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Creating With Empathy


One of the attributes that I hold most valuable in myself, and in the people around me, is the ability to empathize.

To me, the quest for a better path begins first and foremost with kindness, and kindness begins with making an effort to understand and relate to the people we meet in our lives.

It means recognizing that everyone we come across is a human being with their own struggles, and they're all worthy of dignity and respect.

This goes extra for creatives, in my opinion.

I have a pretty high tolerance for shitty art, but one thing I cannot abide is when a creator is very clearly using his subjects as a punch line, instead of as a window into a particular aspect of the human condition.

Often, these punch lines are marginalized people: drug addicts, sex workers, the impoverished or the mentally ill. People whose behaviour falls outside the pale of what we consider normal and thus judge worthy of mockery.

Sometimes, it's worse than a punch line. There are a lot of dead prostitutes and strippers in crime fiction, and it's not because a lot of crime writers are concerned with the rights and well-being of subsistence sex workers.

I will straight drop a book if it becomes clear that the author is using the murder or torture of women for some sort of sick titillation. And I'm usually pretty anal about finishing what I'm reading.

One of the most thought-provoking pieces of writing I've ever heard read was a short story my friend Robin Spano wrote from the point of view of the former Toronto mayor Rob Ford.

Ford was widely regarded as a laughable, probably corrupt buffoon, and it would have been easy for Robin to play up the comic side of his outsized personality for cheap laughs.

But Ford was a human being, and I know that sounds pat, but I think it's worth considering. He had substance abuse issues. He had a family. He died tragically young.

There was a person behind the headlines and the pratfalls and the tabloid scandals. And that person may not have been someone who Robin particularly liked or agreed with, but she made an effort anyway to delve into his character and examine what made him tick.

And that's a much more rewarding and I would argue worthwhile pursuit than making fun of a drug addict for the sake of a few laughs.

I'd like to talk about a couple of instances in my formative years as a writer where I could have been more empathetic toward my subjects.

Both took place while I was working in the online poker industry. I was paid to cover high stakes poker tournaments, and in one of them, a man had a heart attack at the table and collapsed.

My immediate impulse was to take out the telephoto lens on my camera and get some shots of him on the floor of the playing area.

Luckily, a photographer I respected saw what I had in mind, and with little more than a gesture, conveyed how inappropriate that instinct was.

Come on, I thought. This is news, isn't it? Aren't I being paid to cover what goes on at these events?

Well, yes and no. Technically, I was being paid to create news-like content so that my employer's website would score high in Google rankings and thus sell more subscriptions to online poker sites. There was no mandate to do anything but score page views.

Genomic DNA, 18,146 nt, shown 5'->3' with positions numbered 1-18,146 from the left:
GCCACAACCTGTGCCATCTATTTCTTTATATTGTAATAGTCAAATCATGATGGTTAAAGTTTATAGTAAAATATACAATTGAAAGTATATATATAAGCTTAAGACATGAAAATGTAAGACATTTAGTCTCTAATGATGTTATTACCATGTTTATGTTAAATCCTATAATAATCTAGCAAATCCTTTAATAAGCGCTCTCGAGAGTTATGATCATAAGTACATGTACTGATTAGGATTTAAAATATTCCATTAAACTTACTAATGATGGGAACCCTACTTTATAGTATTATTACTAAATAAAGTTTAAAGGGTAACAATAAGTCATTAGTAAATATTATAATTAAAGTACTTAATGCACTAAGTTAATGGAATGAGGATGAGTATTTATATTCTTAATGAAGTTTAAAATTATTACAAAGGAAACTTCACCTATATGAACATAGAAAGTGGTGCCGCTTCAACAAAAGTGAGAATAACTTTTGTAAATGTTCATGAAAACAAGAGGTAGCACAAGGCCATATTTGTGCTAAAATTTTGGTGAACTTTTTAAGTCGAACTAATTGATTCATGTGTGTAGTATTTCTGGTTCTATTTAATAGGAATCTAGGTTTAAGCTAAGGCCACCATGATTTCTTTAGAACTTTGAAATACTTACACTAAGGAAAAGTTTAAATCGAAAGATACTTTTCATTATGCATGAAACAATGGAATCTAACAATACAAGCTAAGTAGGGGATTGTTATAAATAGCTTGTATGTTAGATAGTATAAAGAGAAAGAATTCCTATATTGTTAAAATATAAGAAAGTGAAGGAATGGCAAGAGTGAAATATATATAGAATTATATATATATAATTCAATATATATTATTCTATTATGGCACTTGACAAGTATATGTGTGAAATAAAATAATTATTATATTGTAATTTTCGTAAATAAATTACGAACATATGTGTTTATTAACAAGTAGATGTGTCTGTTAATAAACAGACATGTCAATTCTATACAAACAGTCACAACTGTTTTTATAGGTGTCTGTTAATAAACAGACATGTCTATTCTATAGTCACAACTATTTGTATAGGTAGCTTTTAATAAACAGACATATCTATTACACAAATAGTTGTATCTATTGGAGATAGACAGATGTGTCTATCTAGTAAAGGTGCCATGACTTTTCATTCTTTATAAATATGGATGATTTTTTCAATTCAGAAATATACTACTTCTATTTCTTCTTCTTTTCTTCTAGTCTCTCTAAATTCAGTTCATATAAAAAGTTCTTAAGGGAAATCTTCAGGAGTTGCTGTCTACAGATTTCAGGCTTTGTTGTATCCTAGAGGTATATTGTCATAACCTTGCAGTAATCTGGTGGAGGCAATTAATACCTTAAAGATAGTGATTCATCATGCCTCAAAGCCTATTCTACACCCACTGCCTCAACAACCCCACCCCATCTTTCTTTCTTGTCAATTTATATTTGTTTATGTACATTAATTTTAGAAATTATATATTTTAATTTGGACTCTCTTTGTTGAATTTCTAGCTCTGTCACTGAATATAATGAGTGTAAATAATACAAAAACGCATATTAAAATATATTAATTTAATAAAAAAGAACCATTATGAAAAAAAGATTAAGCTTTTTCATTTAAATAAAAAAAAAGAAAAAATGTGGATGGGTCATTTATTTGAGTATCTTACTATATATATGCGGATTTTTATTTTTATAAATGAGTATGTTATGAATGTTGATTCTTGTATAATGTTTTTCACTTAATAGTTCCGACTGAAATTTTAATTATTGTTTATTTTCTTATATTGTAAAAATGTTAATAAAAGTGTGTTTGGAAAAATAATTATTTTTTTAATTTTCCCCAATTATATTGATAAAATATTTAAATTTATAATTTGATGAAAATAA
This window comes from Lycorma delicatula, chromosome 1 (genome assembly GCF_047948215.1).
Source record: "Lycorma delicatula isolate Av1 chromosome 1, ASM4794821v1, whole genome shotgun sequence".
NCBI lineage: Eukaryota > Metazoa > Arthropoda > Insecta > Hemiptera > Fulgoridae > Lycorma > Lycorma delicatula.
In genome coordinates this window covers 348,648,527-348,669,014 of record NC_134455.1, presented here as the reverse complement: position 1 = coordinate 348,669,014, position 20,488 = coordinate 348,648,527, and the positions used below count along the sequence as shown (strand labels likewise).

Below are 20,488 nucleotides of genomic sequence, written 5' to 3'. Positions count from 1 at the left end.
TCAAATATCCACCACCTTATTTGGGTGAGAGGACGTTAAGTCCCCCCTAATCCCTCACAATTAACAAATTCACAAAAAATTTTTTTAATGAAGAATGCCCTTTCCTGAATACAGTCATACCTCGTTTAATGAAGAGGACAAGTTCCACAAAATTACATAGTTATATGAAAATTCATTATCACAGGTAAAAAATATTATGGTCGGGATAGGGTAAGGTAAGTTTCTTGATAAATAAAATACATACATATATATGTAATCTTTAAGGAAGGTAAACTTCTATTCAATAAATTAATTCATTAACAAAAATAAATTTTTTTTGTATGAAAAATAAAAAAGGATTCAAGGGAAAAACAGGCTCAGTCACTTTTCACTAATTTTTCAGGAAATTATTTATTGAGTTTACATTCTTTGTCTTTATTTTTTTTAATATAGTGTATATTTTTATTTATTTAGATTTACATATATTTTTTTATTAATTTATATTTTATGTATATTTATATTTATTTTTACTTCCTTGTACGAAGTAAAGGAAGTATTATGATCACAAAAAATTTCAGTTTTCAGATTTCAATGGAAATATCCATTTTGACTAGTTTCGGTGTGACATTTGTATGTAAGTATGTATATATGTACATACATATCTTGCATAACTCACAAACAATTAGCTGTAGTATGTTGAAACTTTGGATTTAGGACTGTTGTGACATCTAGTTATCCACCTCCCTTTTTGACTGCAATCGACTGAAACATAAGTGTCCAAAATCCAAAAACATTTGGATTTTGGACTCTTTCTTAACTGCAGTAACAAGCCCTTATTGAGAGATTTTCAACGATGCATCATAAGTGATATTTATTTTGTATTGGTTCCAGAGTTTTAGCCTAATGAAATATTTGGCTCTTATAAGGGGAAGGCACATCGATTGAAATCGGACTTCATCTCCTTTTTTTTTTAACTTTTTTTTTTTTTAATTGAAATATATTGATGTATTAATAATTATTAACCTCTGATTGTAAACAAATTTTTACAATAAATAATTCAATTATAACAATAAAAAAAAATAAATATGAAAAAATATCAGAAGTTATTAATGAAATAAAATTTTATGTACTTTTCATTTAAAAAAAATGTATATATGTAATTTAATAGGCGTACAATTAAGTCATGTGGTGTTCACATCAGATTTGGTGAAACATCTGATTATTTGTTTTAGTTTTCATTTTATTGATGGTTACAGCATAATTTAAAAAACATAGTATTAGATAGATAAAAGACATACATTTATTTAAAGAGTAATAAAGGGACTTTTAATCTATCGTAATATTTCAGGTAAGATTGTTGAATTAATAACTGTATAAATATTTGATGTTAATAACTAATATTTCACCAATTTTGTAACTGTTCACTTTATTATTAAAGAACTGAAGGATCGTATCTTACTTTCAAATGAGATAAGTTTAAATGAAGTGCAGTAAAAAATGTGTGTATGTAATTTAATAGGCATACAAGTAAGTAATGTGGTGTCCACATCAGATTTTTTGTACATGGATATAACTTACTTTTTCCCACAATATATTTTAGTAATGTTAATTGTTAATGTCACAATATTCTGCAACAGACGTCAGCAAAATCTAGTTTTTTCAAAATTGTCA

And that's what my instinct had been. Not that this person's struggle was in need of documentation (it wasn't), but that holy shit we could totally go viral on the forums with this story.

I didn't take the photos, but it was more because I was afraid the photographer I respected would see me.

Now, I'm ashamed I even raised the camera.

Speaking of shame, if you mention the name Brandi Hawbaker to a certain group of poker media veterans, you'll get plenty of people who can't quite look you in the eye.

I'm one of them.

Brandi Hawbaker was a young woman who burst into the poker scene at about the same time as I was starting out in the industry.

She was young and beautiful and outgoing and glamorous, and she announced herself with a deep run at a high stakes tournament at Bellagio in Las Vegas in the fall of 2006.

By spring 2008, she was dead.

We in the poker world, and the media especially, were complicit.

We knew that a beautiful woman was the surest way to get page views, and we churned out as much content as we could about her.

Originally, that content focused on her play at the tables. But as she got mixed up in scandal with a number of predatory men, of which poker is unfortunately rife, we gleefully reported on that, too.

We trolled the forums for rumours and innuendo to reprint with winks and nudges, sensationalizing the life of a woman with mental health issues who was clearly in way over her head.

Not once did we stop to think about the human being. The struggle behind the stories.

We should have just left her alone.

In April 2008, a year and a half after I and the rest of the poker world had watched, rapt, as she walked into the Fontana Room at Bellagio and took her seat at a table, Hawbaker ended her life.

She was a desperate, unhappy woman, and we'd all preyed on her.

I won't ever do that again, and I won't fuck around with people who do.

Fiction or reality.

Be kind.

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